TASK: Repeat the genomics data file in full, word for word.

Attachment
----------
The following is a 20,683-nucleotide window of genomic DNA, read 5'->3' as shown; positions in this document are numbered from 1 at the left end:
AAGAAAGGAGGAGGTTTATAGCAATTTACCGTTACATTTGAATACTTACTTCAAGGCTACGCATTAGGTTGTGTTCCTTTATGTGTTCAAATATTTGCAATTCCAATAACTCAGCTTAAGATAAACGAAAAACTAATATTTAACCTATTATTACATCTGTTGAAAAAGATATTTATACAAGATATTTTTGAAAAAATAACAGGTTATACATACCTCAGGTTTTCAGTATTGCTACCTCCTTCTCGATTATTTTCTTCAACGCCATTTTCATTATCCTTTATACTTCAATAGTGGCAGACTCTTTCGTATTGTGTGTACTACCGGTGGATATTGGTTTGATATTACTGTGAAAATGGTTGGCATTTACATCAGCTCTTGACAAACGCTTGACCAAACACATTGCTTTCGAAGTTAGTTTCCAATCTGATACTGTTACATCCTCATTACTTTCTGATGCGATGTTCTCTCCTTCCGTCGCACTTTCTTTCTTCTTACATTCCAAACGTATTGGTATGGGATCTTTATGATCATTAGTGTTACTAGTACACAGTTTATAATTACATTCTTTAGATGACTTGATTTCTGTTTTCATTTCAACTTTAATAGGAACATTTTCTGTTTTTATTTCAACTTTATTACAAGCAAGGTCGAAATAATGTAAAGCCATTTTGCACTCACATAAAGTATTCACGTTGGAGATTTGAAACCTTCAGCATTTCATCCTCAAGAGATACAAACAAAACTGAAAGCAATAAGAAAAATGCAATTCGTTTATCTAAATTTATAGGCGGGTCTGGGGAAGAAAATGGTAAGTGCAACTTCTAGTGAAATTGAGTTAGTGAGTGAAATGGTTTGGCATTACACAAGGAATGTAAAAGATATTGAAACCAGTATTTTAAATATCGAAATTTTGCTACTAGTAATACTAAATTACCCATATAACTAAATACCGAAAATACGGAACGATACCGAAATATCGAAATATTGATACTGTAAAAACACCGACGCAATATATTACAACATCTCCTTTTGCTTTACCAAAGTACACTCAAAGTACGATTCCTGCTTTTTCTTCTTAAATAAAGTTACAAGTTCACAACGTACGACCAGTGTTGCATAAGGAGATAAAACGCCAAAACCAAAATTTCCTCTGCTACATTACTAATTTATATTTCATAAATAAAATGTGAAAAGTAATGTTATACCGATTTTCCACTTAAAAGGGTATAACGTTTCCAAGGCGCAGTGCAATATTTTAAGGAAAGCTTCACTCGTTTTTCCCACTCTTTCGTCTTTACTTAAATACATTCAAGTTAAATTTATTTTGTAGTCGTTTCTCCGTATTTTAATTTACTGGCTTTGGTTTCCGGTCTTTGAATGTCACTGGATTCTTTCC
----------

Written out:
The following is a 20,683-nucleotide window of genomic DNA, read 5'->3' as shown; positions in this document are numbered from 1 at the left end:
AAGAAAGGAGGAGGTTTATAGCAATTTACCGTTACATTTGAATACTTACTTCAAGGCTACGCATTAGGTTGTGTTCCTTTATGTGTTCAAATATTTGCAATTCCAATAACTCAGCTTAAGATAAACGAAAAACTAATATTTAACCTATTATTACATCTGTTGAAAAAGATATTTATACAAGATATTTTTGAAAAAATAACAGGTTATACATACCTCAGGTTTTCAGTATTGCTACCTCCTTCTCGATTATTTTCTTCAACGCCATTTTCATTATCCTTTATACTTCAATAGTGGCAGACTCTTTCGTATTGTGTGTACTACCGGTGGATATTGGTTTGATATTACTGTGAAAATGGTTGGCATTTACATCAGCTCTTGACAAACGCTTGACCAAACACATTGCTTTCGAAGTTAGTTTCCAATCTGATACTGTTACATCCTCATTACTTTCTGATGCGATGTTCTCTCCTTCCGTCGCACTTTCTTTCTTCTTACATTCCAAACGTATTGGTATGGGATCTTTATGATCATTAGTGTTACTAGTACACAGTTTATAATTACATTCTTTAGATGACTTGATTTCTGTTTTCATTTCAACTTTAATAGGAACATTTTCTGTTTTTATTTCAACTTTATTACAAGCAAGGTCGAAATAATGTAAAGCCATTTTGCACTCACATAAAGTATTCACGTTGGAGATTTGAAACCTTCAGCATTTCATCCTCAAGAGATACAAACAAAACTGAAAGCAATAAGAAAAATGCAATTCGTTTATCTAAATTTATAGGCGGGTCTGGGGAAGAAAATGGTAAGTGCAACTTCTAGTGAAATTGAGTTAGTGAGTGAAATGGTTTGGCATTACACAAGGAATGTAAAAGATATTGAAACCAGTATTTTAAATATCGAAATTTTGCTACTAGTAATACTAAATTACCCATATAACTAAATACCGAAAATACGGAACGATACCGAAATATCGAAATATTGATACTGTAAAAACACCGACGCAATATATTACAACATCTCCTTTTGCTTTACCAAAGTACACTCAAAGTACGATTCCTGCTTTTTCTTCTTAAATAAAGTTACAAGTTCACAACGTACGACCAGTGTTGCATAAGGAGATAAAACGCCAAAACCAAAATTTCCTCTGCTACATTACTAATTTATATTTCATAAATAAAATGTGAAAAGTAATGTTATACCGATTTTCCACTTAAAAGGGTATAACGTTTCCAAGGCGCAGTGCAATATTTTAAGGAAAGCTTCACTCGTTTTTCCCACTCTTTCGTCTTTACTTAAATACATTCAAGTTAAATTTATTTTGTAGTCGTTTCTCCGTATTTTAATTTACTGGCTTTGGTTTCCGGTCTTTGAATGTCACTGGATTCTTTCC